Dry eczema

, medical expert
Last reviewed: 05.06.2019

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Dry (astetotic) eczema is an eczematous dermatitis caused by excessive dryness and cracking of the skin.

This dry eczema is also called “eczema craquele”.

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The disease is more common among patients with atopic diathesis, especially in the later years of life. Most patients with a history of previously had similar outbreaks of the disease. The incidence peaks towards the end of winter and decreases in summer, this is especially true for countries with a dry, cold climate.

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Causes of the dry eczema

Dry (asteototic) eczema is a form of subacute eczematous dermatitis, which tends to slow chronic course with seasonal outbreaks in winter due to low humidity. Men and women are equally affected. Any part of the skin can be affected, although most often the disease is localized on the lower limbs. At the onset of the disease, patients often notice that their skin looks dry and they feel dry. As the disease progresses, itching and increasing inflammation become the most pronounced symptoms. Patients may feel burning, and in severe cases cracks and crusts form.

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Symptoms of the dry eczema

Symptoms of dry eczema are typical for subacute eczematous dermatitis. Xerosis with an accentuated skin pattern is a characteristic feature from the very beginning of the disease. Inflammation at first weak, but over time becomes more pronounced. Weak, with blurred borders, erythema progresses to bright red, acute eczematous papules, which merge into broad plaques. Vesicles are usually not formed, and excoriations are almost always present. Dry, thin desquamation progresses with the formation of thin surface cracks to a picture known as “eczema craquele”, when the skin looks like cracked porcelain or a dry river bed. The skin is very dry with small and deep cracks. She can be painful. While progressing, dry eczema becomes acute, with weeping, crusting and intense erythema.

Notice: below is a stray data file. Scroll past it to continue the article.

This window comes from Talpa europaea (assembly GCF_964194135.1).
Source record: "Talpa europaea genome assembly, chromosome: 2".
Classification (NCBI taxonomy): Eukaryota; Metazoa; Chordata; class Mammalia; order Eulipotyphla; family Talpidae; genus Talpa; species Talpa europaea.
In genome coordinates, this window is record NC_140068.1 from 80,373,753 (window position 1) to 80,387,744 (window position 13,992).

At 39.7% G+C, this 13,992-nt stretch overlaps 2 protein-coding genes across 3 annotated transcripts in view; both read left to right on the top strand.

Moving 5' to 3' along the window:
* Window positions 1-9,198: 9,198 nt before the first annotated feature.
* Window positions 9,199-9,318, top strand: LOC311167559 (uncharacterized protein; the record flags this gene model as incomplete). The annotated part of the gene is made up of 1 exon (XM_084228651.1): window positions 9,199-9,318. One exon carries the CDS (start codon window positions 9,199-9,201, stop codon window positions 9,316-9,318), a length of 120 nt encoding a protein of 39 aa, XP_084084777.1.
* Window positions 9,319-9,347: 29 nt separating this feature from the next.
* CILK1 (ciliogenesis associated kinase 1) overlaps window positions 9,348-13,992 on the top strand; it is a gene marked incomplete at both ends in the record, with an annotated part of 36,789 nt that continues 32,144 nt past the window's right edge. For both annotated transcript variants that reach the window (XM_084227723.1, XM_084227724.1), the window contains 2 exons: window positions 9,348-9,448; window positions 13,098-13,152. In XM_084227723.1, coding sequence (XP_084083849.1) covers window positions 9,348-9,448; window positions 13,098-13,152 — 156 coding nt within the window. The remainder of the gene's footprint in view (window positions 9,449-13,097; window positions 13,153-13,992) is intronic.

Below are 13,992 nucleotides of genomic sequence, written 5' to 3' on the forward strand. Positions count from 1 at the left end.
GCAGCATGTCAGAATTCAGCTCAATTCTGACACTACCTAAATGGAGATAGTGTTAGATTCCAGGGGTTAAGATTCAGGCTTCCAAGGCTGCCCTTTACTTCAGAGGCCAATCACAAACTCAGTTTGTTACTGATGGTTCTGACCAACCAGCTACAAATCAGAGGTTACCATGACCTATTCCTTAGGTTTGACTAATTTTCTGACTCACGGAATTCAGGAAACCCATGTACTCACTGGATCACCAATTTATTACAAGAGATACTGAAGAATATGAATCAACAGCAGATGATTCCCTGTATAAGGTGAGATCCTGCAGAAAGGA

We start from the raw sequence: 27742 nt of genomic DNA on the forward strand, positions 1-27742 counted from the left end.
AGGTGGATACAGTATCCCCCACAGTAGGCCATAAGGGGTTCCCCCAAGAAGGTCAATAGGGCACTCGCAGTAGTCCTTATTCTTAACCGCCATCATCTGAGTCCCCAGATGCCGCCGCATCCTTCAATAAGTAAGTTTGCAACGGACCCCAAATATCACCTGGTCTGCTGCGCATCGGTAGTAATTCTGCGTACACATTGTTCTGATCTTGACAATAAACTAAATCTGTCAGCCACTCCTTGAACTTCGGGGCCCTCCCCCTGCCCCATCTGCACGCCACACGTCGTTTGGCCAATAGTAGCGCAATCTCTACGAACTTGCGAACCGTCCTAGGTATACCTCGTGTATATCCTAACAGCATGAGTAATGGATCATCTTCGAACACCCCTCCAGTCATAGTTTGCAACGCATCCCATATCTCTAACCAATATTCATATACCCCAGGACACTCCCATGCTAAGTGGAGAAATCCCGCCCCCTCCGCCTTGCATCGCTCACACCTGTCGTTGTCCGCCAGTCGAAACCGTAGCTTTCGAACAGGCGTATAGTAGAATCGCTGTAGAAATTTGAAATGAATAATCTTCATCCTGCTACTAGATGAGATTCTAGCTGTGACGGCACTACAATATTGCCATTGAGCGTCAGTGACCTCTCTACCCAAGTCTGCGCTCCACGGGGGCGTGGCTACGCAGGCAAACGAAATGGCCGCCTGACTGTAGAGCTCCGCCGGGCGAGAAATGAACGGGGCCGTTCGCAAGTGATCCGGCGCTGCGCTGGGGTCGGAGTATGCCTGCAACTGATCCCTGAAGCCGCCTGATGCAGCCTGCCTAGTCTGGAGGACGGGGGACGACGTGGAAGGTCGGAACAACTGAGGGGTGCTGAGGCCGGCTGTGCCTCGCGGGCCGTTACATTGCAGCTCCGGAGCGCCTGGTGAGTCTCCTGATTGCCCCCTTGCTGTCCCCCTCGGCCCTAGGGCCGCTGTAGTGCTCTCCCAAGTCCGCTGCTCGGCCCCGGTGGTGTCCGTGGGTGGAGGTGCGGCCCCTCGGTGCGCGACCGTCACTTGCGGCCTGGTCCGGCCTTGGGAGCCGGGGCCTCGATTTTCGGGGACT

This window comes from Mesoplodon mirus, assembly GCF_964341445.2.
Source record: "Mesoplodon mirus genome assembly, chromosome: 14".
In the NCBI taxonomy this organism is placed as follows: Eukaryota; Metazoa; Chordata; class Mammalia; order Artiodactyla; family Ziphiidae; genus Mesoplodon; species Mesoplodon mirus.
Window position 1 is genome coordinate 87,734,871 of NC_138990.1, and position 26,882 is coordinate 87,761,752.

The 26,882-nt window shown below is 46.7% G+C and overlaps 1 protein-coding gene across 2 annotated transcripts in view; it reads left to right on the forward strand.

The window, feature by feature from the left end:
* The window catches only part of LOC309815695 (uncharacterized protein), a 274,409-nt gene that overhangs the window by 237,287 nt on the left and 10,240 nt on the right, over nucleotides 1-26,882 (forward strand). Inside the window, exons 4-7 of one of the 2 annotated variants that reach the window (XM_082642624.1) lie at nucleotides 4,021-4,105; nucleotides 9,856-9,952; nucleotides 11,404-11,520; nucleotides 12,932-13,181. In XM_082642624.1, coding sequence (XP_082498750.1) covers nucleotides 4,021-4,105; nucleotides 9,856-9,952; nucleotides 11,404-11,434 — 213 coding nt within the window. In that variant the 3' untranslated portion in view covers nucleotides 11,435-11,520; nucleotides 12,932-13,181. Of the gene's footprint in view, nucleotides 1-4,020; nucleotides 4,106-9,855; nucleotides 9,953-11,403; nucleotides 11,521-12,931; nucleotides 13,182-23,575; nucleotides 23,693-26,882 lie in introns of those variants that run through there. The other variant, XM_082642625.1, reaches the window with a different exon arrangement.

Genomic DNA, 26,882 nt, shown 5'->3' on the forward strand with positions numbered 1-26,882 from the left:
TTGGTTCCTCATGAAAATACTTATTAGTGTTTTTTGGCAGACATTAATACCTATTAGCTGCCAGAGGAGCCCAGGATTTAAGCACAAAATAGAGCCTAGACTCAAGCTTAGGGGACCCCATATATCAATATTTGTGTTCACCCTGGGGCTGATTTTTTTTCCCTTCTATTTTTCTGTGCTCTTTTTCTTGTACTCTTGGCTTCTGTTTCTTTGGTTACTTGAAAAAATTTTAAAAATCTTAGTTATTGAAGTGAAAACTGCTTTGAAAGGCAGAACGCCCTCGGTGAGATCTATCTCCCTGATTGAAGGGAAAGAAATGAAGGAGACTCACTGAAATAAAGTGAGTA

Seasonal relapses during the winter months should be expected. Weak seasonal outbreaks with itching and xerosis improve with warm weather and with the constant use of emollients. Active subacute inflammation usually reacts to ointments with a corticosteroid of moderate potency, and also improves with the onset of the warm season. Severe localized outbreaks with acute symptoms, such as weeping and crusts, also respond to individual external therapy, which will be discussed further. Severe outbreaks should be treated aggressively, as they may become generalized.

Diagnostics of the dry eczema

Symptoms of dry eczema are quite eloquent, so skin biopsy is rarely needed for diagnosis. A skin biopsy confirms the presence of epidermal spongiosis with inflammation of the dermis and often secondary impetiginization.

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Differential diagnosis

The differential diagnosis includes other subacute eczematous dermatoses, such as congestive dermatitis, irritant contact dermatitis, atopic dermatitis, allergic contact dermatitis, and cellulitis. There may be signs of several dermatoses at the same time. The second dermatosis can mask or worsen the primary eczematous process. Irritant and allergic contact dermatitis may develop as a result of the patient’s own self-healing efforts. The patient should be asked about what he applies to the affected areas. Congestive dermatitis usually affects the lower legs in elderly patients. A history of venous insufficiency and swelling of the legs, as well as the presence of brown pigmentation (hemosiderosis) of the skin.

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Treatment of the dry eczema

Treatment of dry eczema depends on the stage of dry eczema (acute, subacute or chronic) and the degree of inflammation. For the treatment of xerosis, measures are provided for sensitive skin, namely: limited use of only mild soap and abundant use of emollients. Vaseline can be recommended as an emollient containing no preservatives, although patients do not always agree to use it. Moisturizers containing lactic acid, urea, or glycolic acid may also be helpful. Early inflammation is best treated with external corticosteroids of moderate potency, mainly on an ointment base.

Treatment of dry eczema should continue until resolution of erythema and desquamation. Abundant use of emollients should be continued as prevention of relapses. It is best to apply emollient calming action, not containing aromatic additives. Localized outbreaks with signs of acute eczematous process, such as weeping and crusting, should first be treated as acute eczema. Patients require careful monitoring during this stage, as localized outbreaks can become generalized. In recurrent acute outbreaks, the dermatologist should conduct an examination for the presence of allergic contact dermatitis. Wet compresses with a solution of Burov and an external corticosteroid of medium strength action based on a cream are effective for debridement of the wound and reduction of inflammation. Systemic antibiotics may be indicated for secondary impetiginization, as indicated by sticky peels of the color of honey. When oozing, inflammation and crust formation regress, wet compresses should be canceled to avoid excessive drying of the affected areas. Medium-strength ointments with corticosteroids (groups II or IV) should continue to be applied until hyperemia and flaking take place, about 2-3 weeks. Then, to reduce the recurrence, care measures are taken for sensitive skin, including emollients. Systemic corticosteroids are rarely used to treat dry eczema.

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